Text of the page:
• Sadness
  • Fear
  • Wish
  • Pleasure

How the Stoic wise achieves apathy? He filters everything and he doesn’t let anything make him feel the results of passions. For example the Stoics were teaching that the political power is nothing to the power you have to yourself. You can be someone else’s slave, but only when you allow the results of slavery to pass through you. The human state of emotions should be stable in an earthquake or at a time of glory. Any kind of passion is not leading to agathon or any virtues. Emotions like anger, worry or terror are not welcomed in his inner world. They had exercises for apathy which were practiced in and out of the school. They also used exercises to restrain bodily desires. For example, they slept on the floor or they drank water for a day, eating nothing and saying about this practice to no one. (Reminds you Jesus form the Bible?) They put themselves on a constant diet for better control of the body by the mind.

Stoics considered a duty to be good friends, to fulfill their duties to their country, to make a family, to work and be efficient in what they do. The Stoic Kleanthes was working in the night and in the morning he was studying in the school. Nobody knew how he did it. The Athenians even sued him to found out how he did it.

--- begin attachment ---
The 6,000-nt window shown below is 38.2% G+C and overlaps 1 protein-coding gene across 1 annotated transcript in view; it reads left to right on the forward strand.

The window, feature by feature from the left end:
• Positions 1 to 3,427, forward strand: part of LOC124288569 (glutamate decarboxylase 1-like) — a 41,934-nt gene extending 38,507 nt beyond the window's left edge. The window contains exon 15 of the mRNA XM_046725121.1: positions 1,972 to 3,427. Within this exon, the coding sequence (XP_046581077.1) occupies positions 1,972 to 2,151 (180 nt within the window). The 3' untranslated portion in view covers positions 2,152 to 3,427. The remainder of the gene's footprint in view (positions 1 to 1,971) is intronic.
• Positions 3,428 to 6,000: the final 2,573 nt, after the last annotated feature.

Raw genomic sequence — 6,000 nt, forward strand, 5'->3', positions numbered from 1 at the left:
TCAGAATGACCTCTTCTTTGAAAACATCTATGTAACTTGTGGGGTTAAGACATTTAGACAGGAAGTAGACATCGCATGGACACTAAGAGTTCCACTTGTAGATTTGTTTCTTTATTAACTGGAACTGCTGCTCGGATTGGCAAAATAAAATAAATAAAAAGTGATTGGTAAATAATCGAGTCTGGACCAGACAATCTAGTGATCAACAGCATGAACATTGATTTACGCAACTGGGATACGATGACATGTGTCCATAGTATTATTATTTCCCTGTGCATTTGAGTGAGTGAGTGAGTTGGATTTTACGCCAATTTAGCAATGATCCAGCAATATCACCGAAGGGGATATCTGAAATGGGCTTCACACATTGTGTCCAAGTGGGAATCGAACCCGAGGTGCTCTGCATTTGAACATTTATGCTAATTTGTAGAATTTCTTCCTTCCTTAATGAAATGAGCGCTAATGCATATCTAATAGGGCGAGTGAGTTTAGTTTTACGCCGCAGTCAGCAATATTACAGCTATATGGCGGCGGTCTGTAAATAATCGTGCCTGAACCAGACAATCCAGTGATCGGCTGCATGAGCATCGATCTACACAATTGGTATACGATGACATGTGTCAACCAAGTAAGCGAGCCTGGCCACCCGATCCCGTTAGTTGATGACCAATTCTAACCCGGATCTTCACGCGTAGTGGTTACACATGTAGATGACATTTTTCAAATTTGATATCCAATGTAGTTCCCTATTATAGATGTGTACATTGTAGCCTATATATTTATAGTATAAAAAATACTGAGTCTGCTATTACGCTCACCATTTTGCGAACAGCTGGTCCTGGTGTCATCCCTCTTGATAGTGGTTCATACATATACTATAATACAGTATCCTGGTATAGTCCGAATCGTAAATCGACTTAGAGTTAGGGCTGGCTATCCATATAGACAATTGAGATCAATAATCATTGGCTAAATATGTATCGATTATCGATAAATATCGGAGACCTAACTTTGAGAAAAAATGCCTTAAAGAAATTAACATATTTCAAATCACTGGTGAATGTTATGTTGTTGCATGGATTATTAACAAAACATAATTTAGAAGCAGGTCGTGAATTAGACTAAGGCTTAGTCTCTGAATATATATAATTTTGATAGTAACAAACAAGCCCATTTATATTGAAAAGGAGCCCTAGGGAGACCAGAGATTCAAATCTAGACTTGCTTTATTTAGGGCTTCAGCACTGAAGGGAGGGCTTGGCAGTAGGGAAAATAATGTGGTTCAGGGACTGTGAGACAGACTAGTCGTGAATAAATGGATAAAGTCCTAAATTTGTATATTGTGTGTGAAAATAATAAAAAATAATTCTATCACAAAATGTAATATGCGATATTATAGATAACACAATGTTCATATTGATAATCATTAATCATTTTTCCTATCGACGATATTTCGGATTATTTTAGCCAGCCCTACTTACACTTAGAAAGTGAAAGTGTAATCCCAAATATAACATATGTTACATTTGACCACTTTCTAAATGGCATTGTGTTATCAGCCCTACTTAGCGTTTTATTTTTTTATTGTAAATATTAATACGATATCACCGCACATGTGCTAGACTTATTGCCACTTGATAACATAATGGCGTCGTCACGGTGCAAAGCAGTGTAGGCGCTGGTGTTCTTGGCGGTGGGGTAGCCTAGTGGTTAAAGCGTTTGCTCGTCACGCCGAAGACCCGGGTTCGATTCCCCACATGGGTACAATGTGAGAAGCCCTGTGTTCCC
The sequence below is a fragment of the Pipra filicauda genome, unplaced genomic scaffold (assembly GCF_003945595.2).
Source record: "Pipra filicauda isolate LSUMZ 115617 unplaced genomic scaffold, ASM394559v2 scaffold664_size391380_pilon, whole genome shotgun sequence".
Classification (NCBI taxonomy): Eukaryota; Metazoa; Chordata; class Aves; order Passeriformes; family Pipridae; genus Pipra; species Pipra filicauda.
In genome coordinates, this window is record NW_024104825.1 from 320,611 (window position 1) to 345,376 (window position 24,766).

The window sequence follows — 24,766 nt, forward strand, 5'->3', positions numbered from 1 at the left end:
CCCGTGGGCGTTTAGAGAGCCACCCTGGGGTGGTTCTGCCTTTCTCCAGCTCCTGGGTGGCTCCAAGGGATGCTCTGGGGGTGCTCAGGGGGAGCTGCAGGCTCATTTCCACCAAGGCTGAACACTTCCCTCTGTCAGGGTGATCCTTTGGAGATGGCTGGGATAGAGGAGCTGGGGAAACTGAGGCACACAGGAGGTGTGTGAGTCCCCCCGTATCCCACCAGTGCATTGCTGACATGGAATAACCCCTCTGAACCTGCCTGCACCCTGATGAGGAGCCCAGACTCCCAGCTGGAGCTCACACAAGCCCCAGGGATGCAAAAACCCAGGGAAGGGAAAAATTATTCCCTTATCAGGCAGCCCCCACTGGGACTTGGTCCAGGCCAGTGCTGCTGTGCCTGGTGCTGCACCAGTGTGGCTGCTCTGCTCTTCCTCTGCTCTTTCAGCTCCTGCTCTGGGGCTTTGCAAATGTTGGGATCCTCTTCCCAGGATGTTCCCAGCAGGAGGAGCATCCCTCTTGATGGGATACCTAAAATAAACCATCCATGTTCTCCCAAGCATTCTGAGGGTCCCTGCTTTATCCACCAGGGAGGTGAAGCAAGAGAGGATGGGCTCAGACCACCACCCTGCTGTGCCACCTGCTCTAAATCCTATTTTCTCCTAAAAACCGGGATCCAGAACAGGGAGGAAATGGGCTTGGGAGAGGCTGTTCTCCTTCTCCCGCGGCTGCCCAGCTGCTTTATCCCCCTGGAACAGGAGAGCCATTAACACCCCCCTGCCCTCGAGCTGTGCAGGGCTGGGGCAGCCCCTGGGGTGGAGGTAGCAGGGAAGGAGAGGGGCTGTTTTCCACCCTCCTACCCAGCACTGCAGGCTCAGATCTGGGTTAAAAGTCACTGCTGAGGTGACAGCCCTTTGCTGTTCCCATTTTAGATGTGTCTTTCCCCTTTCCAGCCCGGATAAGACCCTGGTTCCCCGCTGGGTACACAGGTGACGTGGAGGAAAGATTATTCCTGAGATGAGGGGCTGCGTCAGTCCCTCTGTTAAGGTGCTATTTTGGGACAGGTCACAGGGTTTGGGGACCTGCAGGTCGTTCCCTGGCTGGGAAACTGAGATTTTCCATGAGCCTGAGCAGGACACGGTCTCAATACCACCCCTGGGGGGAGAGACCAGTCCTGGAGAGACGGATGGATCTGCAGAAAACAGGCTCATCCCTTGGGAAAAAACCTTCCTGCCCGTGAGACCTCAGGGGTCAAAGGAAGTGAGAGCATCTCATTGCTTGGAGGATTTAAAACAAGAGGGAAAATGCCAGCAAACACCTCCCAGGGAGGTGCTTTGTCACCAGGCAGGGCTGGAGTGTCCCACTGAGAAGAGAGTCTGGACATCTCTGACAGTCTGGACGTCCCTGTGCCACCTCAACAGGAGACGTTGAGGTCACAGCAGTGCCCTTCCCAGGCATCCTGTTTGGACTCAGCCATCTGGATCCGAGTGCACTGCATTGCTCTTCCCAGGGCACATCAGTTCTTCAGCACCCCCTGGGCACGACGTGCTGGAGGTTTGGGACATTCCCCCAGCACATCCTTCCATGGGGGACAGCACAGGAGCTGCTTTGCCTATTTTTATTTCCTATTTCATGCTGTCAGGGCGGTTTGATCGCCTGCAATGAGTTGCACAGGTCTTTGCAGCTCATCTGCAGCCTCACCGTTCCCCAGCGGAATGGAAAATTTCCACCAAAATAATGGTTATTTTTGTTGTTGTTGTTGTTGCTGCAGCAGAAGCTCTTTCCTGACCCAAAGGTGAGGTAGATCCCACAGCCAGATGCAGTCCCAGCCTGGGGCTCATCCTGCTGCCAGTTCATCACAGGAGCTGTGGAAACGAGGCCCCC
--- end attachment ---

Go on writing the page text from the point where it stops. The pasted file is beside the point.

The last thing of ethics we are going to examine is the virtues. In any ancient system, living with the virtues leads to happiness. And the platonic ones influenced later systems. In Stoicism there are four primal virtues: bravery, justice, fronisis (apply wisdom) and sofrosyne (self-control). The six secondary are: large-heartedness, temperance, science, fortitude, acumen and good will. As we saw, apathy played a great role in the system. The Stoics recognized three good passions or eupatheies, which should be practiced. They are interconnected. The logical happiness, which is inner happiness, brings creative will and this brings the third good passion, godliness, to choose the right thing to do. The practice of those three good passions restrict their opposites. Happiness has pleasure as its opposite. Creativity has wish. Godliness has fear. Though those teachings require thought within the limits of the Stoic Philosophy, they can be perceived by modern people.


Stoic Philosophy is in the Christianity as well as Neoplatonic and Cynic. Stoicism influenced another current, Neoplatonism, which we (the writers of the blog) consider to be of great importance for the devotees of Hekate. Stoicism left a gap unfulfilled. It had no answers to the mysteries, though the practice of divination was considered normal and legitimate for the Stoics. Neoplatonism came to fill this gap and it further incorporated Aristotelian and Pythagorean and theurgy to its practices.